Where are the cyber pros?


The government's need for a well-trained cyber workforce isn't going away, but where are the people? (Stock image)

For more than a year, leaders at virtually every federal agency have been saying it: "We need a cyber workforce." The qualifications of that workforce vary across organizations – some may need security clearances, specific credentials or specialized training – but for all the talk, what is being done?

A number of factors contribute to the ambiguity surrounding this highly touted, evolving and critical part of the government. Rapidly changing technologies and threats mean that requirements are constantly shifting; funding uncertainties abound; and formal training is in early stages of widespread availability. Moreover, the specialty itself is not well-defined.

The current budget climate, however, might be the biggest hurdle of all, particularly when it comes to getting workers installed in government positions and into fighting form. That is a tall order amid widespread program cuts and the potential for mandated furloughs, according to Gen. Keith Alexander, commander of U.S. Cyber Command and director of the National Security Agency.

"We're getting great people in our staff and in our service components that are building the teams we need," Alexander said at a House Armed Services subcommittee hearing March 13. "The issues that come up with sequester – having to furlough those people that we're bringing in sends the wrong message. Further, the continuing resolution compounds our [challenges] in conducting training missions once we bring those teams in."

And the need for cyber professionals extends far beyond the Pentagon. Across government, agencies are struggling to fill offices with the right kind of employees, particularly those who may need to stretch beyond their core skills.

"Every organization can always use more [cyber professionals]; I don’t think any of us can have enough," said Darren Ash, Nuclear Regulatory Commission CIO. "But we also have to have the right mix of technical skills and the soft skills, working collaboratively with partner organizations."

Whereas in the past the technical people may have worked separately from the employees who do the talking, those divisions do not hold up when it comes to cybersecurity, according to Ash and other officials and experts speaking at an AFFIRM event in Washington on March 14.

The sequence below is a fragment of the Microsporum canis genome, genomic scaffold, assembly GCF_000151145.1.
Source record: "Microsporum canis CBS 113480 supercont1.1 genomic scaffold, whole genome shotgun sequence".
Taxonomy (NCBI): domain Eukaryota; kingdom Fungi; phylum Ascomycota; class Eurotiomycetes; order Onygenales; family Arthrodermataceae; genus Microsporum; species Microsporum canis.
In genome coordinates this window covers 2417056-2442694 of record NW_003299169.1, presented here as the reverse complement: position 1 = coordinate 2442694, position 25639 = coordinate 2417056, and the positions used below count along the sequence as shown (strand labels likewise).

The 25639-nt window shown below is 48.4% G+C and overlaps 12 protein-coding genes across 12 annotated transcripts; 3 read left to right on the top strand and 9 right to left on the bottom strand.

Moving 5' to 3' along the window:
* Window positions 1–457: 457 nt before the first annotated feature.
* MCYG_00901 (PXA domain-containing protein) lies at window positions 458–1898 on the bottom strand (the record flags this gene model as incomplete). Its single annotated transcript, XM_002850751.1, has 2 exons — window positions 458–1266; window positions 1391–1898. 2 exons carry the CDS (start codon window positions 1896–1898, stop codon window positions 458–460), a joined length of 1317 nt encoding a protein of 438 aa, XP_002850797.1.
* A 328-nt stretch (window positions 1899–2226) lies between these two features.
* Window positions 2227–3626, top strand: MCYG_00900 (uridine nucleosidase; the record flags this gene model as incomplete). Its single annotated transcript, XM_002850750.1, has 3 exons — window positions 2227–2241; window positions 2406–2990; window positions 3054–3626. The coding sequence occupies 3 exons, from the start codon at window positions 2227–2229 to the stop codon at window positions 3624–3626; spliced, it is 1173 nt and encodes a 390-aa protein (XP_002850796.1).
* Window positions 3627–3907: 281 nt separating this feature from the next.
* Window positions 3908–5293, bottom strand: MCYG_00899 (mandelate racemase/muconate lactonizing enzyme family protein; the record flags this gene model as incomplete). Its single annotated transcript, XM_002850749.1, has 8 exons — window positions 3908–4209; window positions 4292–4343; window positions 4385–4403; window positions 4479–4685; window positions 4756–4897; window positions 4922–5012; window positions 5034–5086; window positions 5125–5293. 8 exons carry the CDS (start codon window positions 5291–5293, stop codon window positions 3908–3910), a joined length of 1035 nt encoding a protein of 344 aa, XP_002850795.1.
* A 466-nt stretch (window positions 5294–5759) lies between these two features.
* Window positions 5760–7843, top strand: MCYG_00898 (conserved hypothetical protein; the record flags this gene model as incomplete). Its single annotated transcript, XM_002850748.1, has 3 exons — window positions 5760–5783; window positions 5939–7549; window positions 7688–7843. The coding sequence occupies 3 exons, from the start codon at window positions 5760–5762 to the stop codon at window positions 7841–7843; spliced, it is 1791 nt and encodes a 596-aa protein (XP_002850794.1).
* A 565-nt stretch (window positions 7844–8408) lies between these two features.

"In today's world, when funds are short, I have no choice as a chief information security officer but to use all of the resources within the Commerce Department so I can bring them together in a collaborative way...and capitalize on all that expertise for the good of the department as a whole," said Rod Turk, Commerce Department CISO. "That ability to work with other people is a skill. And highly technical people and highly collaborative people are two different skill sets. You need a diverse group of people who can pull all of that together and drive a solution."

So where to start? Certifications, training programs, internships and even the increasing number of bachelor's degree in cybersecurity areas all have potential, the experts said. According to Ernest McDuffie, lead for national initiatives for cybersecurity education at the National Institute of Standards and Technology, community colleges are emerging as the "pointy edge of the spear" where cyber learning is cost-effective and widely accessible. Still, it is not so simple.

"Part of the frustration is the scale of the issue," said Michael Kaiser, executive director of the National Cyber Security Alliance. "If we just needed 5,000 cybersecurity professionals, we'd only need a handful of really great institutions generating those people. But we need an entire culture, and we need a global population. That changes the way we govern, the way we work together and the way we share information – and we're still in the infancy of that."

And while cyber professionals are in high demand, simply having a diploma in the right area will not necessarily suffice when it comes to landing a job in federal cybersecurity, panelists noted. "I don’t want to leave anyone with the impression that having a degree is the end-all, be-all, because if you have an established network operations center and security operations center...understanding the functional workings of the operations if tremendously important," Turk said. "Even though you have a baseline of knowledge, you have to bring them into the environment... and truly understand that environment."

Despite the progress made so far – and the speakers, as well as Alexander and DOD CIO Teri Takai at the March 13 hearing, all agreed progress has been made – the future of the cybersecurity workforce remains unclear.

"The numbers are mushy to get at exactly what people we need in what area at what places," said McDuffie. "This is really a global issue...the internet and cyberspace doesn't really respect anybody's national boundaries. This is something that's happening across the globe."

It is also a matter of culture change in education, technology and security – and where they intersect, Kaiser added.

"This is about shifting our culture in the way we educate people to defend our country," he said. "That's a challenge."

About the Author

Amber Corrin is a former staff writer for FCW and Defense Systems.


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